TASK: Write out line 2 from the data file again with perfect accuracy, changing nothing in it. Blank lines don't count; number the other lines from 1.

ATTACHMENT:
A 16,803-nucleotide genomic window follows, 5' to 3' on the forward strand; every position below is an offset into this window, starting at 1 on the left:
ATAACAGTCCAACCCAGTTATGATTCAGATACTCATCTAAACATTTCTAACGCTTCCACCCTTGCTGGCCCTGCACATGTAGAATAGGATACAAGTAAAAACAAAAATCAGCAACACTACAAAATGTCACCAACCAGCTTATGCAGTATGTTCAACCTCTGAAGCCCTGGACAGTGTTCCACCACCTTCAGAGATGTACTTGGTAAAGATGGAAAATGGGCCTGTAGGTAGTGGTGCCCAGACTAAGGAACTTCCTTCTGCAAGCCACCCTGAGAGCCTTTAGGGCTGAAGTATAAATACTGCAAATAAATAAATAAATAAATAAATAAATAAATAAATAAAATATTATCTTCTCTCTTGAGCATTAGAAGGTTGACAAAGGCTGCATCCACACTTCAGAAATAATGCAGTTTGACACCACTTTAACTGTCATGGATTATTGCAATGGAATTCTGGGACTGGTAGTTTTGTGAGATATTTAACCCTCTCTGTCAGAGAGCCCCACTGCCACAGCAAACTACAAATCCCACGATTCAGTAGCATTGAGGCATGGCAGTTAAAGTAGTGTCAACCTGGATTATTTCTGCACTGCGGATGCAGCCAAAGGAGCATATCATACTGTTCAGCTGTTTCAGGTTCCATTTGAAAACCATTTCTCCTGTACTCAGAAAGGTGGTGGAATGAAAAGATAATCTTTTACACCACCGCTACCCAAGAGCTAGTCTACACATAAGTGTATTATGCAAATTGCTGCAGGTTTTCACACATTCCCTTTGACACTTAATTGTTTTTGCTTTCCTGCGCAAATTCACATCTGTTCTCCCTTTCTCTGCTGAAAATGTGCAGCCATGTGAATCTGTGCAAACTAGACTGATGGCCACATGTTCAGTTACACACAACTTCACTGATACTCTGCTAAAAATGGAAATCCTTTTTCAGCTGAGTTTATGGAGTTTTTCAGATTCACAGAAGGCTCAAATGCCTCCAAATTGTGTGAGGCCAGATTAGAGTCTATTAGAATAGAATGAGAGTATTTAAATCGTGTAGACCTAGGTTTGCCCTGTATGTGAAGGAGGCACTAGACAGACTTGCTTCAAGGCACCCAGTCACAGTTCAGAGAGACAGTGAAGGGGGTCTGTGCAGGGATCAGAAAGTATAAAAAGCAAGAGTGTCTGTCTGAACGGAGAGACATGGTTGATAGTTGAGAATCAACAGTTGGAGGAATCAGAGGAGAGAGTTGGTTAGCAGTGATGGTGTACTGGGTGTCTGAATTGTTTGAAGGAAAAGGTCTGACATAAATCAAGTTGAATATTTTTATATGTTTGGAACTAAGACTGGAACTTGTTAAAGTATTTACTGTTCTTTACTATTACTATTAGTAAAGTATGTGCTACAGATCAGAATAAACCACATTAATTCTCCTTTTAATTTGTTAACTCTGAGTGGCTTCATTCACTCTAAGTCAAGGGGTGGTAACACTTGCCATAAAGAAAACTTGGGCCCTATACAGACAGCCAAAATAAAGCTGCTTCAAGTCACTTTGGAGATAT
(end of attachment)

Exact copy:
ATAACAGTCCAACCCAGTTATGATTCAGATACTCATCTAAACATTTCTAACGCTTCCACCCTTGCTGGCCCTGCACATGTAGAATAGGATACAAGTAAAAACAAAAATCAGCAACACTACAAAATGTCACCAACCAGCTTATGCAGTATGTTCAACCTCTGAAGCCCTGGACAGTGTTCCACCACCTTCAGAGATGTACTTGGTAAAGATGGAAAATGGGCCTGTAGGTAGTGGTGCCCAGACTAAGGAACTTCCTTCTGCAAGCCACCCTGAGAGCCTTTAGGGCTGAAGTATAAATACTGCAAATAAATAAATAAATAAATAAATAAATAAATAAATAAAATATTATCTTCTCTCTTGAGCATTAGAAGGTTGACAAAGGCTGCATCCACACTTCAGAAATAATGCAGTTTGACACCACTTTAACTGTCATGGATTATTGCAATGGAATTCTGGGACTGGTAGTTTTGTGAGATATTTAACCCTCTCTGTCAGAGAGCCCCACTGCCACAGCAAACTACAAATCCCACGATTCAGTAGCATTGAGGCATGGCAGTTAAAGTAGTGTCAACCTGGATTATTTCTGCACTGCGGATGCAGCCAAAGGAGCATATCATACTGTTCAGCTGTTTCAGGTTCCATTTGAAAACCATTTCTCCTGTACTCAGAAAGGTGGTGGAATGAAAAGATAATCTTTTACACCACCGCTACCCAAGAGCTAGTCTACACATAAGTGTATTATGCAAATTGCTGCAGGTTTTCACACATTCCCTTTGACACTTAATTGTTTTTGCTTTCCTGCGCAAATTCACATCTGTTCTCCCTTTCTCTGCTGAAAATGTGCAGCCATGTGAATCTGTGCAAACTAGACTGATGGCCACATGTTCAGTTACACACAACTTCACTGATACTCTGCTAAAAATGGAAATCCTTTTTCAGCTGAGTTTATGGAGTTTTTCAGATTCACAGAAGGCTCAAATGCCTCCAAATTGTGTGAGGCCAGATTAGAGTCTATTAGAATAGAATGAGAGTATTTAAATCGTGTAGACCTAGGTTTGCCCTGTATGTGAAGGAGGCACTAGACAGACTTGCTTCAAGGCACCCAGTCACAGTTCAGAGAGACAGTGAAGGGGGTCTGTGCAGGGATCAGAAAGTATAAAAAGCAAGAGTGTCTGTCTGAACGGAGAGACATGGTTGATAGTTGAGAATCAACAGTTGGAGGAATCAGAGGAGAGAGTTGGTTAGCAGTGATGGTGTACTGGGTGTCTGAATTGTTTGAAGGAAAAGGTCTGACATAAATCAAGTTGAATATTTTTATATGTTTGGAACTAAGACTGGAACTTGTTAAAGTATTTACTGTTCTTTACTATTACTATTAGTAAAGTATGTGCTACAGATCAGAATAAACCACATTAATTCTCCTTTTAATTTGTTAACTCTGAGTGGCTTCATTCACTCTAAGTCAAGGGGTGGTAACACTTGCCATAAAGAAAACTTGGGCCCTATACAGACAGCCAAAATAAAGCTGCTTCAAGTCACTTTGGAGATAT